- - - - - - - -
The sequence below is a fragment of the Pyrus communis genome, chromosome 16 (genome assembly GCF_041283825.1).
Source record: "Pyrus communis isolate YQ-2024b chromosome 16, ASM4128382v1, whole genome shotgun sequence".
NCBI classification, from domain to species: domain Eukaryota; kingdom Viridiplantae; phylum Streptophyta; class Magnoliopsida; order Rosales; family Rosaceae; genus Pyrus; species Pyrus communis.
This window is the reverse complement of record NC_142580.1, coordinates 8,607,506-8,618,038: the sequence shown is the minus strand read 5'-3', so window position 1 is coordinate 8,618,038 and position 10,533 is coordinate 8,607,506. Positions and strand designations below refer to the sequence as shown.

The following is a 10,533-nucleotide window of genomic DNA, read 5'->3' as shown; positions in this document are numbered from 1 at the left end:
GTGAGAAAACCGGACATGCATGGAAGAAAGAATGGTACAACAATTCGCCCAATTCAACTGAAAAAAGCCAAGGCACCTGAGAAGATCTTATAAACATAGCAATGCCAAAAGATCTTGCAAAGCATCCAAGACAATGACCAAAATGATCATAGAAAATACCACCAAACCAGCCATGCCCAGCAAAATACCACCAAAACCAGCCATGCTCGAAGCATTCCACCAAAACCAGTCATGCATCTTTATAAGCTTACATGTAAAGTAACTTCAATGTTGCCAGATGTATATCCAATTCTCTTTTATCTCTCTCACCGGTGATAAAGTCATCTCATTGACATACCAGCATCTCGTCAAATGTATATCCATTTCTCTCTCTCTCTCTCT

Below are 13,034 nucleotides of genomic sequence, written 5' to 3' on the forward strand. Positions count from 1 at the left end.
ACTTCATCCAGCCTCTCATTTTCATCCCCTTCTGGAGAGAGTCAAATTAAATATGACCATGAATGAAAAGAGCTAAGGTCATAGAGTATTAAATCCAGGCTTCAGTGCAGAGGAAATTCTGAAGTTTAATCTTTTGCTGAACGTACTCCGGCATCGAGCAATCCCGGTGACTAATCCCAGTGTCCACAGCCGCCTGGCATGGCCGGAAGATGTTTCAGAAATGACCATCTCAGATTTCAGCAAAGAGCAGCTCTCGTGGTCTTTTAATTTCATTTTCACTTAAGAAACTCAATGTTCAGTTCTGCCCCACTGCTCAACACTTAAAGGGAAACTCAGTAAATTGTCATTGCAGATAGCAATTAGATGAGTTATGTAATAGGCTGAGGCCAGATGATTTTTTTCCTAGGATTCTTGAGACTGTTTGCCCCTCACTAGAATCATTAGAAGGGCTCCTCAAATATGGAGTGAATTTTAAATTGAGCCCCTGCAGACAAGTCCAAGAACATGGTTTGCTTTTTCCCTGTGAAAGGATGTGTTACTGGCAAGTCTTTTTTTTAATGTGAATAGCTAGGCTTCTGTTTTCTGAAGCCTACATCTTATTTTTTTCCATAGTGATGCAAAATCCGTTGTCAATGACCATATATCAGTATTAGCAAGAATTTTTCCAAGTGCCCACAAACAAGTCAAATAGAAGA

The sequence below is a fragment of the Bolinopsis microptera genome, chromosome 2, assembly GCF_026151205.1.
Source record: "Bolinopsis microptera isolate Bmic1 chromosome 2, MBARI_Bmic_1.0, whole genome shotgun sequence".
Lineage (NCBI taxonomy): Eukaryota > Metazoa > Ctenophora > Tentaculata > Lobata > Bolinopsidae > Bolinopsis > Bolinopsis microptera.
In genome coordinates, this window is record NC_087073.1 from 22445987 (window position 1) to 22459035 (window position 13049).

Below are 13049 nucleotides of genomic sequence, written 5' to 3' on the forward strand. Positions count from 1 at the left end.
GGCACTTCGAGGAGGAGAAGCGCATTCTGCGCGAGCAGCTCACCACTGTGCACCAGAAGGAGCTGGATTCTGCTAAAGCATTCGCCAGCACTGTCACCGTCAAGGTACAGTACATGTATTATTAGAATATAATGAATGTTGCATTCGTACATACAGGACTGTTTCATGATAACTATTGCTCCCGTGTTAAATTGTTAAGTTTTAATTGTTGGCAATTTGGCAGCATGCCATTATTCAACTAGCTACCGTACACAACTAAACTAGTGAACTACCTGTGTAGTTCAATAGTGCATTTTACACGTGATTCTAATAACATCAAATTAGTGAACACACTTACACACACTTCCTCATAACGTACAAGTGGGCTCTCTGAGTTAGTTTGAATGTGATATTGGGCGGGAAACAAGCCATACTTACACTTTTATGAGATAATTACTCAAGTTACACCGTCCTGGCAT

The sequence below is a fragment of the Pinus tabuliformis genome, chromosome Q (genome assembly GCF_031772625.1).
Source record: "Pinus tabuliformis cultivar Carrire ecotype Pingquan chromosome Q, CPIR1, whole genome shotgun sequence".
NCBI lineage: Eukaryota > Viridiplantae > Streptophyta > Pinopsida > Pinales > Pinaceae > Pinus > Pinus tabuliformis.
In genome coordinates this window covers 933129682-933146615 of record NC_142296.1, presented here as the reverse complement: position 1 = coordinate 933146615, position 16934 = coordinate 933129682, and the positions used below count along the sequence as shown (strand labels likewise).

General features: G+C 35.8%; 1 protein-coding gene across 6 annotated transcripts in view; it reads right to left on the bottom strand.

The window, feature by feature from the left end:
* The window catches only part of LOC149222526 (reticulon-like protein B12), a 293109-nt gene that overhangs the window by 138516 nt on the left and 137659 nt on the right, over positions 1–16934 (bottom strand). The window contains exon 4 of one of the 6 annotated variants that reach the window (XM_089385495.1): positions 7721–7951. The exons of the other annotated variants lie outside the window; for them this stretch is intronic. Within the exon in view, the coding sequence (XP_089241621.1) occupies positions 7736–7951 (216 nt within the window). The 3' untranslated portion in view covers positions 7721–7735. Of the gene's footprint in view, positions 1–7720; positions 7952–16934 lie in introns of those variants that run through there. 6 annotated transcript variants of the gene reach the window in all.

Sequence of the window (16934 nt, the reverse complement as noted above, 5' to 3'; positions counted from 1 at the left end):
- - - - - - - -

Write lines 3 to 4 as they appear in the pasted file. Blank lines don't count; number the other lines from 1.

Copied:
NCBI classification, from domain to species: domain Eukaryota; kingdom Viridiplantae; phylum Streptophyta; class Magnoliopsida; order Rosales; family Rosaceae; genus Pyrus; species Pyrus communis.
This window is the reverse complement of record NC_142580.1, coordinates 8,607,506-8,618,038: the sequence shown is the minus strand read 5'-3', so window position 1 is coordinate 8,618,038 and position 10,533 is coordinate 8,607,506. Positions and strand designations below refer to the sequence as shown.